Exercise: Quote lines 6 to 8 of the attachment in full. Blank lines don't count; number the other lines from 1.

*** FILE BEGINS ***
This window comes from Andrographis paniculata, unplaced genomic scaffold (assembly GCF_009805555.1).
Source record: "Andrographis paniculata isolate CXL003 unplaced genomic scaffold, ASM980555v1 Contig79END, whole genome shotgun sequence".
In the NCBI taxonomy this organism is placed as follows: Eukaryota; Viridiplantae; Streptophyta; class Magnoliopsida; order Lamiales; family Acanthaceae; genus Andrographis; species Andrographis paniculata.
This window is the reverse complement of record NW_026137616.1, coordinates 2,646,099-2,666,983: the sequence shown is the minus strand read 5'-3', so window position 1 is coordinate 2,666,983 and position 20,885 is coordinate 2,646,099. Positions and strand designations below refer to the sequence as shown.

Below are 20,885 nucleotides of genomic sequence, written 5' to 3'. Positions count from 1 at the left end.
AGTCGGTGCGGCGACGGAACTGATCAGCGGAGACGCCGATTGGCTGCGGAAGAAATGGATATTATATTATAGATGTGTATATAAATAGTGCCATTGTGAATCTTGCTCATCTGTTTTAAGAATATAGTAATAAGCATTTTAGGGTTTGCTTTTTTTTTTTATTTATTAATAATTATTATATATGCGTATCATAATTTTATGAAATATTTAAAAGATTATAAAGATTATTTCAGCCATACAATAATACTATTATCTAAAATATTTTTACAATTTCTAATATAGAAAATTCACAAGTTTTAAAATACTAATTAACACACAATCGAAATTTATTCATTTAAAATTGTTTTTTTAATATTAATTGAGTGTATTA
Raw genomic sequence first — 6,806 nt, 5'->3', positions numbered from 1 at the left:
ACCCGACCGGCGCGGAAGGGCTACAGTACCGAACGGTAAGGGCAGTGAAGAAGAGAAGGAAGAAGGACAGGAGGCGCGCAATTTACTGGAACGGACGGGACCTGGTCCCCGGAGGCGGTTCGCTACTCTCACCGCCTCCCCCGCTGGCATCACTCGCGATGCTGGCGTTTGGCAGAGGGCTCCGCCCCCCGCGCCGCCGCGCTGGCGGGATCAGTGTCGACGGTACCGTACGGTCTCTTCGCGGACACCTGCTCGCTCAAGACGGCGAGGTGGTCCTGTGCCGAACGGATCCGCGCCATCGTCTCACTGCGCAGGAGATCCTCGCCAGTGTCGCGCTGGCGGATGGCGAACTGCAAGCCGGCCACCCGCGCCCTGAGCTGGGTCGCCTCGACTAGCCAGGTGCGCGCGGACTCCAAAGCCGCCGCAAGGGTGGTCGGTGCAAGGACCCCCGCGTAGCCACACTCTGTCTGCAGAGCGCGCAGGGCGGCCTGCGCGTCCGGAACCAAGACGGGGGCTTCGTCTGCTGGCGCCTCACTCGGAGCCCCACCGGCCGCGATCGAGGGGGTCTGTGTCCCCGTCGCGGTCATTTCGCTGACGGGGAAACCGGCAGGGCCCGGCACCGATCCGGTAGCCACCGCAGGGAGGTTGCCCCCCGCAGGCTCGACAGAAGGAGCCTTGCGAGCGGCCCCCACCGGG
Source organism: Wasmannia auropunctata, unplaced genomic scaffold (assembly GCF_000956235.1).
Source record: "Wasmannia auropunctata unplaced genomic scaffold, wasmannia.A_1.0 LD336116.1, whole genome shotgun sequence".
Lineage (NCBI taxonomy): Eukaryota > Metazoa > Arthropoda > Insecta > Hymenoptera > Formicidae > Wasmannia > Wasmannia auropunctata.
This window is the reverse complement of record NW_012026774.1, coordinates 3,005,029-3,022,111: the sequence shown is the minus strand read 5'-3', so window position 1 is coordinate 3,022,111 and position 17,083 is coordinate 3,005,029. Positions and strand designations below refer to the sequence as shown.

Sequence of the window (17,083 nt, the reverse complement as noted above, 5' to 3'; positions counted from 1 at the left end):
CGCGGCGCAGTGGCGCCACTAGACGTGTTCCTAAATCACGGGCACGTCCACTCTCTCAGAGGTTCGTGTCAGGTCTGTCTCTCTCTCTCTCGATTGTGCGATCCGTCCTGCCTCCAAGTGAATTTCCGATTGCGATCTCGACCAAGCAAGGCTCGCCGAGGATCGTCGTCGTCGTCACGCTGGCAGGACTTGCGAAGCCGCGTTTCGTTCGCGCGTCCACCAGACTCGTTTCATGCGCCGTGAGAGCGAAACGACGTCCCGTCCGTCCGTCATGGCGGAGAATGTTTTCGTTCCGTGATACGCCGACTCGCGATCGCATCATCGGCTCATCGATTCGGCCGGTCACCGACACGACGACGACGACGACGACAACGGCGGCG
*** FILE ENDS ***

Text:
AGTCGGTGCGGCGACGGAACTGATCAGCGGAGACGCCGATTGGCTGCGGAAGAAATGGATATTATATTATAGATGTGTATATAAATAGTGCCATTGTGAATCTTGCTCATCTGTTTTAAGAATATAGTAATAAGCATTTTAGGGTTTGCTTTTTTTTTTTATTTATTAATAATTATTATATATGCGTATCATAATTTTATGAAATATTTAAAAGATTATAAAGATTATTTCAGCCATACAATAATACTATTATCTAAAATATTTTTACAATTTCTAATATAGAAAATTCACAAGTTTTAAAATACTAATTAACACACAATCGAAATTTATTCATTTAAAATTGTTTTTTTAATATTAATTGAGTGTATTA
Raw genomic sequence first — 6,806 nt, 5'->3', positions numbered from 1 at the left:
ACCCGACCGGCGCGGAAGGGCTACAGTACCGAACGGTAAGGGCAGTGAAGAAGAGAAGGAAGAAGGACAGGAGGCGCGCAATTTACTGGAACGGACGGGACCTGGTCCCCGGAGGCGGTTCGCTACTCTCACCGCCTCCCCCGCTGGCATCACTCGCGATGCTGGCGTTTGGCAGAGGGCTCCGCCCCCCGCGCCGCCGCGCTGGCGGGATCAGTGTCGACGGTACCGTACGGTCTCTTCGCGGACACCTGCTCGCTCAAGACGGCGAGGTGGTCCTGTGCCGAACGGATCCGCGCCATCGTCTCACTGCGCAGGAGATCCTCGCCAGTGTCGCGCTGGCGGATGGCGAACTGCAAGCCGGCCACCCGCGCCCTGAGCTGGGTCGCCTCGACTAGCCAGGTGCGCGCGGACTCCAAAGCCGCCGCAAGGGTGGTCGGTGCAAGGACCCCCGCGTAGCCACACTCTGTCTGCAGAGCGCGCAGGGCGGCCTGCGCGTCCGGAACCAAGACGGGGGCTTCGTCTGCTGGCGCCTCACTCGGAGCCCCACCGGCCGCGATCGAGGGGGTCTGTGTCCCCGTCGCGGTCATTTCGCTGACGGGGAAACCGGCAGGGCCCGGCACCGATCCGGTAGCCACCGCAGGGAGGTTGCCCCCCGCAGGCTCGACAGAAGGAGCCTTGCGAGCGGCCCCCACCGGG